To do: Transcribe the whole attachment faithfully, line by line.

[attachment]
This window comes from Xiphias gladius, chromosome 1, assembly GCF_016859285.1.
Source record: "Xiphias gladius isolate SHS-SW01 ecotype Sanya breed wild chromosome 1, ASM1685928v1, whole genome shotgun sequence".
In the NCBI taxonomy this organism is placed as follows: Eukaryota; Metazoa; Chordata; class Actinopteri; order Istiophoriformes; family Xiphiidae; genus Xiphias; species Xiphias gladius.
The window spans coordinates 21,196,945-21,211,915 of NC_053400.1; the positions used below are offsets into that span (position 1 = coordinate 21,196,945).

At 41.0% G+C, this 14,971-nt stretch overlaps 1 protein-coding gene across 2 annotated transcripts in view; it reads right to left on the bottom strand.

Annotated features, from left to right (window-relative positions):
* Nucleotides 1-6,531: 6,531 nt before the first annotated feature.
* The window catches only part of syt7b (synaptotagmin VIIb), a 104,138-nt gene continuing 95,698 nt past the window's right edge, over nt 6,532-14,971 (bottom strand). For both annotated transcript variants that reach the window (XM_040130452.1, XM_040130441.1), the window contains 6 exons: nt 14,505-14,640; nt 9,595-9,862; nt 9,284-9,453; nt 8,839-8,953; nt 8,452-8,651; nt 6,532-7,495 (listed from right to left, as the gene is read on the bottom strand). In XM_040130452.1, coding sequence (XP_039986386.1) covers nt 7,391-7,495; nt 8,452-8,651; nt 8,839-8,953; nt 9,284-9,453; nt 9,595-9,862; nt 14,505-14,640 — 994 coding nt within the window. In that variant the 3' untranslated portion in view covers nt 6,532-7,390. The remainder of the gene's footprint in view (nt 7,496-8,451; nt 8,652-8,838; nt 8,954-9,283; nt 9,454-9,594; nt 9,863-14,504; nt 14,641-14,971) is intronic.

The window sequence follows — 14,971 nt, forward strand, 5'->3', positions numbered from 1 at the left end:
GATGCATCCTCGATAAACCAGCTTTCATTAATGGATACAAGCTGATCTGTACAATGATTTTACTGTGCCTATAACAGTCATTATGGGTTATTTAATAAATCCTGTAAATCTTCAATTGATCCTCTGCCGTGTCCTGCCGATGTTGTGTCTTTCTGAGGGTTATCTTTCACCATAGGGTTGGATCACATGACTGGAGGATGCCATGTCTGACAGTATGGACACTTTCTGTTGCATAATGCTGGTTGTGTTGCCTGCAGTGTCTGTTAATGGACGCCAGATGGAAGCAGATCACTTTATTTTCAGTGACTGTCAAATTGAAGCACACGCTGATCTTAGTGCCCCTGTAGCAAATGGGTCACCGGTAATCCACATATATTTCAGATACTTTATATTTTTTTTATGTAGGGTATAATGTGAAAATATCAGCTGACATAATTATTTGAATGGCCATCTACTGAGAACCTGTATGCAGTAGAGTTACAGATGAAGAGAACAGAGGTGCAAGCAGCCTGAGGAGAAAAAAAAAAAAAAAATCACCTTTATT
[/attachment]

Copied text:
This window comes from Xiphias gladius, chromosome 1, assembly GCF_016859285.1.
Source record: "Xiphias gladius isolate SHS-SW01 ecotype Sanya breed wild chromosome 1, ASM1685928v1, whole genome shotgun sequence".
In the NCBI taxonomy this organism is placed as follows: Eukaryota; Metazoa; Chordata; class Actinopteri; order Istiophoriformes; family Xiphiidae; genus Xiphias; species Xiphias gladius.
The window spans coordinates 21,196,945-21,211,915 of NC_053400.1; the positions used below are offsets into that span (position 1 = coordinate 21,196,945).

At 41.0% G+C, this 14,971-nt stretch overlaps 1 protein-coding gene across 2 annotated transcripts in view; it reads right to left on the bottom strand.

Annotated features, from left to right (window-relative positions):
* Nucleotides 1-6,531: 6,531 nt before the first annotated feature.
* The window catches only part of syt7b (synaptotagmin VIIb), a 104,138-nt gene continuing 95,698 nt past the window's right edge, over nt 6,532-14,971 (bottom strand). For both annotated transcript variants that reach the window (XM_040130452.1, XM_040130441.1), the window contains 6 exons: nt 14,505-14,640; nt 9,595-9,862; nt 9,284-9,453; nt 8,839-8,953; nt 8,452-8,651; nt 6,532-7,495 (listed from right to left, as the gene is read on the bottom strand). In XM_040130452.1, coding sequence (XP_039986386.1) covers nt 7,391-7,495; nt 8,452-8,651; nt 8,839-8,953; nt 9,284-9,453; nt 9,595-9,862; nt 14,505-14,640 — 994 coding nt within the window. In that variant the 3' untranslated portion in view covers nt 6,532-7,390. The remainder of the gene's footprint in view (nt 7,496-8,451; nt 8,652-8,838; nt 8,954-9,283; nt 9,454-9,594; nt 9,863-14,504; nt 14,641-14,971) is intronic.

The window sequence follows — 14,971 nt, forward strand, 5'->3', positions numbered from 1 at the left end:
GATGCATCCTCGATAAACCAGCTTTCATTAATGGATACAAGCTGATCTGTACAATGATTTTACTGTGCCTATAACAGTCATTATGGGTTATTTAATAAATCCTGTAAATCTTCAATTGATCCTCTGCCGTGTCCTGCCGATGTTGTGTCTTTCTGAGGGTTATCTTTCACCATAGGGTTGGATCACATGACTGGAGGATGCCATGTCTGACAGTATGGACACTTTCTGTTGCATAATGCTGGTTGTGTTGCCTGCAGTGTCTGTTAATGGACGCCAGATGGAAGCAGATCACTTTATTTTCAGTGACTGTCAAATTGAAGCACACGCTGATCTTAGTGCCCCTGTAGCAAATGGGTCACCGGTAATCCACATATATTTCAGATACTTTATATTTTTTTTATGTAGGGTATAATGTGAAAATATCAGCTGACATAATTATTTGAATGGCCATCTACTGAGAACCTGTATGCAGTAGAGTTACAGATGAAGAGAACAGAGGTGCAAGCAGCCTGAGGAGAAAAAAAAAAAAAAAATCACCTTTATT